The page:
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Maschil of David; A Prayer when he was in the cave
2 I cried unto the Lord with my voice;
With my voice unto the Lord did I make my supplication.
3 I poured out my complaint before him;
I shewed before him my trouble.
4 When my spirit was overwhelmed within me,
Then thou knewest my path.
In the way wherein I walked
Have they privily laid a snare for me.
5 I looked on my right hand, and beheld,
But there was no man that would know me:
Refuge failed me;
No man cared for my soul.
6 I cried unto thee, O Lord:
I said, Thou art my refuge
And my portion in the land of the living.
7 Attend unto my cry;
For I am brought very low:
Deliver me from my persecutors;
For they are stronger than I.
8 Bring my soul out of prison,
That I may praise thy name:
The righteous shall compass me about;
For thou shalt deal bountifully with me.
EXEGETICAL AND CRITICAL
Contents and Composition.—On maskil see Introd. § 8, No. 3. The Psalm is closely related to Psalms 141, 143. The superscription assigns it to the time of 1 Samuel 22:0, if the cave of Adullam be meant, here designated by the article as a well-known one, or to that of 1 Samuel 24:0, if the cave of Engedi be meant. The contents agree with this statement, which cannot be successfully impugned on linguistic grounds, although there appears to be a certain dependence upon Psalms 77:0. which has given rise to some hesitation.
The Author calls upon God, with a loud voice, for deliverance on account of the greatness of his distress and anguish; for even the eye of God, to whom his every way is known, will see only snares in his path, but no helping friend, (Psalms 142:2-5). And he cries to God, for He remains his refuge and his portion, and will deliver him from oppression and weakness in spite of his powerful persecutors, so that he may praise Him amid the acclamations of His people (Psalms 142:6-7).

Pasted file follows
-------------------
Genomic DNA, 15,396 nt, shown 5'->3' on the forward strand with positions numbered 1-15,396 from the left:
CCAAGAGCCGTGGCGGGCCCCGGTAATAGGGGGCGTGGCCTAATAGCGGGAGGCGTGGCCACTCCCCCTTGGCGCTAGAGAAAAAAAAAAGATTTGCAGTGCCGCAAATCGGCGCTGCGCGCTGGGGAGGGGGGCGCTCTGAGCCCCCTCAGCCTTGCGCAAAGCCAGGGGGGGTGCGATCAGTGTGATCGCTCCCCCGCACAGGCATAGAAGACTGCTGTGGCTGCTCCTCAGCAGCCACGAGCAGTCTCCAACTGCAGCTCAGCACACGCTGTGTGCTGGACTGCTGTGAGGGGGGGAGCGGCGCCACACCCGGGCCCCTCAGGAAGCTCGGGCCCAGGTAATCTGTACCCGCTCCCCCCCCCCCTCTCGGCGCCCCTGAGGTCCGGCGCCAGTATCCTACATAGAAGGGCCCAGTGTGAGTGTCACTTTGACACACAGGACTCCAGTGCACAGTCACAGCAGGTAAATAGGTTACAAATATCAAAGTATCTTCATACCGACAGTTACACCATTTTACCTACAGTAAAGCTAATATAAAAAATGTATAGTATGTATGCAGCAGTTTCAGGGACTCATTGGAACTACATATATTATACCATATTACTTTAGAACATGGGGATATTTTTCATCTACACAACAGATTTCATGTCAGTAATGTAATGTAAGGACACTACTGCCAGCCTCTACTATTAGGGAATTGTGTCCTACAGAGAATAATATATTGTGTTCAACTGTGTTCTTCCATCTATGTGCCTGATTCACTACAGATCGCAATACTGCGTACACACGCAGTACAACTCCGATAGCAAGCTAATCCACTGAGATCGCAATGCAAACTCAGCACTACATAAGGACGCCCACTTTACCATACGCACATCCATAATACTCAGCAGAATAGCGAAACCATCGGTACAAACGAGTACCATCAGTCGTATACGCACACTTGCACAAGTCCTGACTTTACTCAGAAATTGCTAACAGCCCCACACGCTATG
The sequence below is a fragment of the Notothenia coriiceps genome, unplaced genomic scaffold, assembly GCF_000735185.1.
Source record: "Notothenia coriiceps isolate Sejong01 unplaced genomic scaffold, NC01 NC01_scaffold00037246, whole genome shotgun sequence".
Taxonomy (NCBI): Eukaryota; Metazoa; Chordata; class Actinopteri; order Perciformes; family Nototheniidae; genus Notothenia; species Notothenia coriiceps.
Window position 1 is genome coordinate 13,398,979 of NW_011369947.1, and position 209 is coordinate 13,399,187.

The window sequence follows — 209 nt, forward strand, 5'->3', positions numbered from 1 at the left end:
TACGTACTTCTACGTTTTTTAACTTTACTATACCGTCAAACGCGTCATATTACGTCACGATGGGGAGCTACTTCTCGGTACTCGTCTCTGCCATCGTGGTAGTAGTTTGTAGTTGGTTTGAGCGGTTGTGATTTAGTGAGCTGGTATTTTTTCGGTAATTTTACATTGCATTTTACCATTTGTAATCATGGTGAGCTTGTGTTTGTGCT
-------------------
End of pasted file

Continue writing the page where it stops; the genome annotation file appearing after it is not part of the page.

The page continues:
[Psalms 142:4. When my spirit was over whelmed.—The same mode of expression occurs in Psalms 77:4. Hupfeld would connect this line with the preceding verse, as is done in Psalms 102:1. This would certainly give a more natural and easy connection.—J. F. M.]
Psalms 142:5. Look to the right hand [E. V.: I looked, etc.]—The ancient versions and Rabbins whom Calvin follows, and by whose influence Ewald is moved to change the pointing, translate as if the verb, instead of being in the imperat. Hiphil, were in the absolute infinitive, which they then render in the first person. They mistake the character of the language of prayer. The right side is mentioned since being the side defended, it was the point of attack (Psalms 109:6) where, therefore, the defenders post themselves (Psalms 109:31; Psalms 110:5) as a shelter (Psalms 121:5). There is no need of changing the reading with a view to gain the sense: looking all the day long and seeing (Hitzig). [Translate: look at the right hand and see. No friend (appears) for me; refuge for me is lost. There is none that inquireth after my soul. Perowne: “There is no contradiction in this prayer to the previous statement of belief in God’s omniscience: Thou knowest my path, as has been alleged. Such appeals to God to see, to regard, etc., are common enough, and ‘are bound up with the very nature of prayer, which is one great anthropomorphism.’ ”—J. F. M.]